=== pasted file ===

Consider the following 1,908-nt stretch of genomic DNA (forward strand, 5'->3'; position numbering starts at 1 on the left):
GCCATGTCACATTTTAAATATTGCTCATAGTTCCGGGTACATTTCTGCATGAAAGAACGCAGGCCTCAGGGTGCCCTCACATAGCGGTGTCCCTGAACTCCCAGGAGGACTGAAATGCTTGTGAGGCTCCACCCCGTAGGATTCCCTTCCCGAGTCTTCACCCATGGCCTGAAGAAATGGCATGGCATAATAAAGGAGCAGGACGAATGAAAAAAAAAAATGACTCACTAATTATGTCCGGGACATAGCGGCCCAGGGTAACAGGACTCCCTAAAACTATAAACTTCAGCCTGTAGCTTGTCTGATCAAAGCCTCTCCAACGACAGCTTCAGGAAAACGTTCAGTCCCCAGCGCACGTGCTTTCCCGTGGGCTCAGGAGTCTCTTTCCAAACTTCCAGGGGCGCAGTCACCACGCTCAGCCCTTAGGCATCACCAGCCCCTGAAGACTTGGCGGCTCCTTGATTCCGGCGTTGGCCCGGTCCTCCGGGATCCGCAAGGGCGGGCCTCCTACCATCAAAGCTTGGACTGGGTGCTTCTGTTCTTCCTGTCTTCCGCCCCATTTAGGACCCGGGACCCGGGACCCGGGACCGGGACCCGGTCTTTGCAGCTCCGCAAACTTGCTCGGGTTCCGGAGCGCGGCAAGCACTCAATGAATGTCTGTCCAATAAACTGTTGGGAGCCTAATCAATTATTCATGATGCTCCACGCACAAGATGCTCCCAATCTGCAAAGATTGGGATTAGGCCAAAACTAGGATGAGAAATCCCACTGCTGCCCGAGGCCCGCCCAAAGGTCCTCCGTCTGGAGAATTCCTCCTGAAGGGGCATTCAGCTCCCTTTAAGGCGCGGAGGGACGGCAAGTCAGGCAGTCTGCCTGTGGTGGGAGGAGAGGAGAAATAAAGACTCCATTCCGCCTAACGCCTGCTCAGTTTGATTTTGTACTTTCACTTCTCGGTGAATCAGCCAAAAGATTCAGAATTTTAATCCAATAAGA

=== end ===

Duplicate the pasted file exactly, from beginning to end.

Consider the following 1,908-nt stretch of genomic DNA (forward strand, 5'->3'; position numbering starts at 1 on the left):
GCCATGTCACATTTTAAATATTGCTCATAGTTCCGGGTACATTTCTGCATGAAAGAACGCAGGCCTCAGGGTGCCCTCACATAGCGGTGTCCCTGAACTCCCAGGAGGACTGAAATGCTTGTGAGGCTCCACCCCGTAGGATTCCCTTCCCGAGTCTTCACCCATGGCCTGAAGAAATGGCATGGCATAATAAAGGAGCAGGACGAATGAAAAAAAAAAATGACTCACTAATTATGTCCGGGACATAGCGGCCCAGGGTAACAGGACTCCCTAAAACTATAAACTTCAGCCTGTAGCTTGTCTGATCAAAGCCTCTCCAACGACAGCTTCAGGAAAACGTTCAGTCCCCAGCGCACGTGCTTTCCCGTGGGCTCAGGAGTCTCTTTCCAAACTTCCAGGGGCGCAGTCACCACGCTCAGCCCTTAGGCATCACCAGCCCCTGAAGACTTGGCGGCTCCTTGATTCCGGCGTTGGCCCGGTCCTCCGGGATCCGCAAGGGCGGGCCTCCTACCATCAAAGCTTGGACTGGGTGCTTCTGTTCTTCCTGTCTTCCGCCCCATTTAGGACCCGGGACCCGGGACCCGGGACCGGGACCCGGTCTTTGCAGCTCCGCAAACTTGCTCGGGTTCCGGAGCGCGGCAAGCACTCAATGAATGTCTGTCCAATAAACTGTTGGGAGCCTAATCAATTATTCATGATGCTCCACGCACAAGATGCTCCCAATCTGCAAAGATTGGGATTAGGCCAAAACTAGGATGAGAAATCCCACTGCTGCCCGAGGCCCGCCCAAAGGTCCTCCGTCTGGAGAATTCCTCCTGAAGGGGCATTCAGCTCCCTTTAAGGCGCGGAGGGACGGCAAGTCAGGCAGTCTGCCTGTGGTGGGAGGAGAGGAGAAATAAAGACTCCATTCCGCCTAACGCCTGCTCAGTTTGATTTTGTACTTTCACTTCTCGGTGAATCAGCCAAAAGATTCAGAATTTTAATCCAATAAGA